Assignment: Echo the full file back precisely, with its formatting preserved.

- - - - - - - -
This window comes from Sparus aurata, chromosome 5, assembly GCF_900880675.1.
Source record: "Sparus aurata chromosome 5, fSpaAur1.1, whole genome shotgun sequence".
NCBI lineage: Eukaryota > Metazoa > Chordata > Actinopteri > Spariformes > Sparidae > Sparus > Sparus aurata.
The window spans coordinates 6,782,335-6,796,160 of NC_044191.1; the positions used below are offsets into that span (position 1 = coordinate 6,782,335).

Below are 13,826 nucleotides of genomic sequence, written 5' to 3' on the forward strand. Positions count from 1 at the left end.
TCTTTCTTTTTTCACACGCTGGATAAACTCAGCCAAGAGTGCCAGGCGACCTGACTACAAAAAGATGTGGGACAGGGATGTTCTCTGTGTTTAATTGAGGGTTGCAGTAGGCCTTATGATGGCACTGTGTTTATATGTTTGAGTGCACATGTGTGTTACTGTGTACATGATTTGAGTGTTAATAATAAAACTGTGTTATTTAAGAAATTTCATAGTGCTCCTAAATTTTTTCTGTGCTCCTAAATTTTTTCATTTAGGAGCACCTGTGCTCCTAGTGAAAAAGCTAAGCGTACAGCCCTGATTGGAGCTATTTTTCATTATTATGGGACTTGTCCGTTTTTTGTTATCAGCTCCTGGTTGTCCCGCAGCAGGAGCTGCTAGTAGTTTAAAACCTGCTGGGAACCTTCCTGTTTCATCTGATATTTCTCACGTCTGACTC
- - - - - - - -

This window comes from Sparus aurata, chromosome 5, assembly GCF_900880675.1.
Source record: "Sparus aurata chromosome 5, fSpaAur1.1, whole genome shotgun sequence".
NCBI lineage: Eukaryota > Metazoa > Chordata > Actinopteri > Spariformes > Sparidae > Sparus > Sparus aurata.
The window spans coordinates 6,782,335-6,796,160 of NC_044191.1; the positions used below are offsets into that span (position 1 = coordinate 6,782,335).

Below are 13,826 nucleotides of genomic sequence, written 5' to 3' on the forward strand. Positions count from 1 at the left end.
TCTTTCTTTTTTCACACGCTGGATAAACTCAGCCAAGAGTGCCAGGCGACCTGACTACAAAAAGATGTGGGACAGGGATGTTCTCTGTGTTTAATTGAGGGTTGCAGTAGGCCTTATGATGGCACTGTGTTTATATGTTTGAGTGCACATGTGTGTTACTGTGTACATGATTTGAGTGTTAATAATAAAACTGTGTTATTTAAGAAATTTCATAGTGCTCCTAAATTTTTTCTGTGCTCCTAAATTTTTTCATTTAGGAGCACCTGTGCTCCTAGTGAAAAAGCTAAGCGTACAGCCCTGATTGGAGCTATTTTTCATTATTATGGGACTTGTCCGTTTTTTGTTATCAGCTCCTGGTTGTCCCGCAGCAGGAGCTGCTAGTAGTTTAAAACCTGCTGGGAACCTTCCTGTTTCATCTGATATTTCTCACGTCTGACTC